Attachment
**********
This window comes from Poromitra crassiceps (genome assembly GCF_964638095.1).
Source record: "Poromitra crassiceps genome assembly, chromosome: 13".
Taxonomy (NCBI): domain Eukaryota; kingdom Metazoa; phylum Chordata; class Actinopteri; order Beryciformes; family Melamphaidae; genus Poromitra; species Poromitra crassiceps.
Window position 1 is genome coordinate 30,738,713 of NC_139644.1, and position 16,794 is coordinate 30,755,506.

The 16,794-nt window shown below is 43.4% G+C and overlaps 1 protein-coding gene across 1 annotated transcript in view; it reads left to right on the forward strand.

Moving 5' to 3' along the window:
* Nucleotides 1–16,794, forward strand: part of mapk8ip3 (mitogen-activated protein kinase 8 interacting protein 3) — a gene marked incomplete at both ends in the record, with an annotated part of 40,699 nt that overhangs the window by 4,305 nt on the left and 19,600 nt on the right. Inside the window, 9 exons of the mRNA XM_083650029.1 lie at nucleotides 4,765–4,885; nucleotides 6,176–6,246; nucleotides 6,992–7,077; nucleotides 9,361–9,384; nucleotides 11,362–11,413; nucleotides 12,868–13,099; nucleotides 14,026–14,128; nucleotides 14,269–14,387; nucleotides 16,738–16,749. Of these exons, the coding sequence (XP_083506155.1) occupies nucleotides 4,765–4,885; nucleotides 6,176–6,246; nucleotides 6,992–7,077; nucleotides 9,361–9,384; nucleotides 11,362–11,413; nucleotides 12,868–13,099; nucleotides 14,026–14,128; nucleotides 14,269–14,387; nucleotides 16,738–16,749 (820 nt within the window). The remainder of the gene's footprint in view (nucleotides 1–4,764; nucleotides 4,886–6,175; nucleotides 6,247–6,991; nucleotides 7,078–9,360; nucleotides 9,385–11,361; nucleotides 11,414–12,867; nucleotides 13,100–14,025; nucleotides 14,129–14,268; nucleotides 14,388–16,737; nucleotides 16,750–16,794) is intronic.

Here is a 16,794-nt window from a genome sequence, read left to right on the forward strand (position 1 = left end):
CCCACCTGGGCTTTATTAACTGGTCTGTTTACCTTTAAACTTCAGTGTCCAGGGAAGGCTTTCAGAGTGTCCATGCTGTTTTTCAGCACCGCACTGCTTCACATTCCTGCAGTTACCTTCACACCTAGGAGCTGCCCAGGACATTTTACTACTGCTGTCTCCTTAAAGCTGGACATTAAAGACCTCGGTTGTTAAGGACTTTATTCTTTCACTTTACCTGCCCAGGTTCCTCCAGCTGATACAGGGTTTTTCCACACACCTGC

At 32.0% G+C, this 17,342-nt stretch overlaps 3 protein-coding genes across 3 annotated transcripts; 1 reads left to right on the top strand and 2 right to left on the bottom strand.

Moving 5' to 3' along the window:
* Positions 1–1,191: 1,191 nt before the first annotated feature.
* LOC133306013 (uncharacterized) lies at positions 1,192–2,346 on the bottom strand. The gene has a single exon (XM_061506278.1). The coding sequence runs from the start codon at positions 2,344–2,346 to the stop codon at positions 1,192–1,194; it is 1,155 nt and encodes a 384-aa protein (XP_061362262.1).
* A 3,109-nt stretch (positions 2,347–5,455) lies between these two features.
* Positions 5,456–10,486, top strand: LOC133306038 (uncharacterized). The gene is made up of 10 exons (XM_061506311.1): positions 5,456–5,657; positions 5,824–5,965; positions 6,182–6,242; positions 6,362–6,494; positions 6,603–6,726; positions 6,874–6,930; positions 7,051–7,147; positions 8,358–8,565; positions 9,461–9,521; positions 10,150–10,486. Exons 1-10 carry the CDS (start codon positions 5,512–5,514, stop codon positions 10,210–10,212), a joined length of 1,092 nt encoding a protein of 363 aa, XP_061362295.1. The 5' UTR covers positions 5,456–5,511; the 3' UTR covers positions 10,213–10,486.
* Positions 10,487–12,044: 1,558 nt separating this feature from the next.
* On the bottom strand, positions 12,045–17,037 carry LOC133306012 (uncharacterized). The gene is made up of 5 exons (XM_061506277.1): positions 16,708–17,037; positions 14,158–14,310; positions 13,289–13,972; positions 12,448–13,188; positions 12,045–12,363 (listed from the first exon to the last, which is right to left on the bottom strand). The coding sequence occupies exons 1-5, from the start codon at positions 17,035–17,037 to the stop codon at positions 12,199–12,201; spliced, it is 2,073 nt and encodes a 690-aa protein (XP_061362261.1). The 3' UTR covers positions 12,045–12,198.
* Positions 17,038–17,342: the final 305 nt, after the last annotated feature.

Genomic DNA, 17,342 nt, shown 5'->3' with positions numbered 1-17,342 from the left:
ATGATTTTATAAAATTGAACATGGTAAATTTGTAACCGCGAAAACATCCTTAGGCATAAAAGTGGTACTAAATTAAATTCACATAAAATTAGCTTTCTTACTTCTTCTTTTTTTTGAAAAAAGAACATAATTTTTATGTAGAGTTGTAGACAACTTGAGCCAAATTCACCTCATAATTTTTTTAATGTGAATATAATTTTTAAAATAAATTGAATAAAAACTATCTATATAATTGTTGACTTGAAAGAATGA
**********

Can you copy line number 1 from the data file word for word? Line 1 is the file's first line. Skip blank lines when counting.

This window comes from Poromitra crassiceps (genome assembly GCF_964638095.1).